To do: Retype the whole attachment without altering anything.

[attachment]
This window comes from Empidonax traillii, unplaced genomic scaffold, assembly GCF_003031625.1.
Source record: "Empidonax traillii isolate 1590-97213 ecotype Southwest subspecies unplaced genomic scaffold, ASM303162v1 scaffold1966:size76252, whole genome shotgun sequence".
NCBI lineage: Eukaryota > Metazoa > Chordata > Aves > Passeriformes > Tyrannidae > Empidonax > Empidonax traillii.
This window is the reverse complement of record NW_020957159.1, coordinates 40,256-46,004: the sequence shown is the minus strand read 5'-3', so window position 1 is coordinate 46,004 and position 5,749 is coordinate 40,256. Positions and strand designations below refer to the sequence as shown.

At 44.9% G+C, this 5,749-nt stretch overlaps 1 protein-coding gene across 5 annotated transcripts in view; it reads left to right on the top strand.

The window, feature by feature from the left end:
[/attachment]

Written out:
This window comes from Empidonax traillii, unplaced genomic scaffold, assembly GCF_003031625.1.
Source record: "Empidonax traillii isolate 1590-97213 ecotype Southwest subspecies unplaced genomic scaffold, ASM303162v1 scaffold1966:size76252, whole genome shotgun sequence".
NCBI lineage: Eukaryota > Metazoa > Chordata > Aves > Passeriformes > Tyrannidae > Empidonax > Empidonax traillii.
This window is the reverse complement of record NW_020957159.1, coordinates 40,256-46,004: the sequence shown is the minus strand read 5'-3', so window position 1 is coordinate 46,004 and position 5,749 is coordinate 40,256. Positions and strand designations below refer to the sequence as shown.

At 44.9% G+C, this 5,749-nt stretch overlaps 1 protein-coding gene across 5 annotated transcripts in view; it reads left to right on the top strand.

The window, feature by feature from the left end: